The Most Challenging Issue Companies Are Facing Right Now

There are more than 80 million Millennials in the workplace, which means that if you manage people, you’d better figure out how to lead and motivate these individuals—fast.

I don’t mean to frighten you, but I am about to alert you to a dire circumstance many companies are dealing with right now: turnover

Today’s generation does not have the same long-term commitment to the company as past employees did. They are impatient with achieving career goals and are cavalier about job-hopping. According to Gallup, one-fifth of employees born between 1980 and 1996 change jobs each year, which is three times greater than other age groups. Six out of every 10 people in this same age group are actively looking to change jobs (https://www.gallup.com/workplace/231587/millennials-job-hopping-generation.aspx). This probably means that on your team, you have maybe one or two people at most who aren’t thinking about leaving or actively trying to do so.

Holy Moses—that’s a lot of hours you’ve wasted onboarding, training, coaching, and mentoring these folks. Gallup estimates the cost of all this turnover is in the neighborhood of $30.5 billion each year! (https://www.gallup.com/workplace/231587/millennials-job-hopping-generation.aspx)

Who are these job-hopping young professionals? They are—dare I use the dirty word—Millennials. And with that moniker comes a host of issues you were never trained or prepared for as a manager.

Millennials are people born between the years 1982 and 1993. There are more than 80  million of them in the workplace, which means that as long ago as 2015 they succeeded the Gen Xers as the largest percentage of the workforce. This means that if you manage people, you’d better figure out how to lead and motivate these individuals—fast.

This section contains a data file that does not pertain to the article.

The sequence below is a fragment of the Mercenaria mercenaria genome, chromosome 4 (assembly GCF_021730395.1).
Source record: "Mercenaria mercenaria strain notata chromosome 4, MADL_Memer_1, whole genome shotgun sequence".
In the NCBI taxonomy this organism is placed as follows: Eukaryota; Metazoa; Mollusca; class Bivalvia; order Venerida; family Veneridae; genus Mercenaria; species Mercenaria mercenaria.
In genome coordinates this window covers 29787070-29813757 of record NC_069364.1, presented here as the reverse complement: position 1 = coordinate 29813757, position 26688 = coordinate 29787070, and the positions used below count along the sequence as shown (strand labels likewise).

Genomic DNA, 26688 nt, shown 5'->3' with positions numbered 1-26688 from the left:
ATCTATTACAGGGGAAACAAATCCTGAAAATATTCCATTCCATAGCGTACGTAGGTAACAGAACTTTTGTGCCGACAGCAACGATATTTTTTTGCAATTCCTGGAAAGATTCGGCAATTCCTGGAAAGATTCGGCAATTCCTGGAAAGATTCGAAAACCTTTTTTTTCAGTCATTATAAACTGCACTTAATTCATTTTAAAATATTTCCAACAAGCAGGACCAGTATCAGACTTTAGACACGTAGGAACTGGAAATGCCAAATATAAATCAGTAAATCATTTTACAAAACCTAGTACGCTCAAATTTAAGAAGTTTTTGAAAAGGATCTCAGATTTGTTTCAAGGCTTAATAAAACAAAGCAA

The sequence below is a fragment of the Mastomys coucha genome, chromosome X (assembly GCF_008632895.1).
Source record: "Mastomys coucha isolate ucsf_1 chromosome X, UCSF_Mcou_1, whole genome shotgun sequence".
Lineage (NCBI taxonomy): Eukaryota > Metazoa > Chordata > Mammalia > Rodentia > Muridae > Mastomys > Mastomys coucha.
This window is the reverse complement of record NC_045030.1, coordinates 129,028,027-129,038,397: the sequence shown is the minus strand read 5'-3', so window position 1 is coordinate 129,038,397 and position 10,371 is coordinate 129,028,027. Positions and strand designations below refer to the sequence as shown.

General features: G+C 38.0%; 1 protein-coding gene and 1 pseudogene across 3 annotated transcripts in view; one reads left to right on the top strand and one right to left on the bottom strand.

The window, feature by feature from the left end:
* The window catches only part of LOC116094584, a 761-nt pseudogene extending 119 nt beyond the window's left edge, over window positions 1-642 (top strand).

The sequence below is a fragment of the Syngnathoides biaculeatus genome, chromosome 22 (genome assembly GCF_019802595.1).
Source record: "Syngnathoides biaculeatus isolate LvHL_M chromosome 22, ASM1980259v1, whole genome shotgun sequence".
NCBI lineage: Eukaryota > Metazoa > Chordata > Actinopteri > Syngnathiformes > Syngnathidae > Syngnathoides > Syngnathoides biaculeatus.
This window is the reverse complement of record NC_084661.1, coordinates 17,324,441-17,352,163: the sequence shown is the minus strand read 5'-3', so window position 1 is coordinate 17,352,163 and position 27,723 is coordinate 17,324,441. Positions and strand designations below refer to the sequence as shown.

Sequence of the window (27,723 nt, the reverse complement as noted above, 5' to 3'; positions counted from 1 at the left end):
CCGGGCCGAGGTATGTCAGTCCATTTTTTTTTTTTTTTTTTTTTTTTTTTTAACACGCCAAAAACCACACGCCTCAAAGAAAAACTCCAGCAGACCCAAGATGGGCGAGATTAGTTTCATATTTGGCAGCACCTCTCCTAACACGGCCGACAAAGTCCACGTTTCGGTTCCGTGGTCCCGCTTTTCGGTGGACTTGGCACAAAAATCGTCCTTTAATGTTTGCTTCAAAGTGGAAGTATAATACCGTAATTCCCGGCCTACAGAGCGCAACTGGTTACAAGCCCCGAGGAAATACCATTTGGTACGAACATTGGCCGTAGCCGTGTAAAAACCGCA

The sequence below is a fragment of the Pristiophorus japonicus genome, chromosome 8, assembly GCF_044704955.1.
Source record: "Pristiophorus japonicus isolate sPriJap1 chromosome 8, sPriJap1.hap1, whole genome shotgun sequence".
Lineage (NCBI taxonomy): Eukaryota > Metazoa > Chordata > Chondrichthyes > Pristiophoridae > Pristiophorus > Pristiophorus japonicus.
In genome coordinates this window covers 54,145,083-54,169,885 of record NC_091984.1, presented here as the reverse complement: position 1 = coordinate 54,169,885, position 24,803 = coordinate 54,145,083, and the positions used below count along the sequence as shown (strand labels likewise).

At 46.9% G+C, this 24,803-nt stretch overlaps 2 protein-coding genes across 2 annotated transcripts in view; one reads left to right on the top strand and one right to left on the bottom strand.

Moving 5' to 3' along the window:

The worst thing to do is write them all off as lazy, spoiled, and spoon-fed. But is this perception myth or fact? The answer is somewhere in the middle. Supervisors and managers are frustrated because they don’t understand that Millennials view the world—especially work—differently. In particular, managers accustomed to “old-school” approaches need to understand the unique perspectives of Millennials and adapt to them with a whole new style guide. 

To help you create a Millennial-friendly environment to help retention, here are a dozen tips:

1. Millennials love to collaborate and work in teams, but don’t let them go overboard trying to get involved in activities outside their job descriptions. Stretch goals and department interactions should be encouraged, but if employees do too much, they’ll get distracted and won’t accomplish their own annual goals. 

2. Millennials crave feedback. Saying, “Great job!” won’t cut it, even if that is the case. If you aren’t giving them specific guidance each week on every project, they will either think you don’t care or feel under-confident they are doing the job right.

3. Make sure your team members are receiving the right training. Millennials thrive on training sessions. If you have money in your budget and they have time in their schedules, try to accommodate their needs.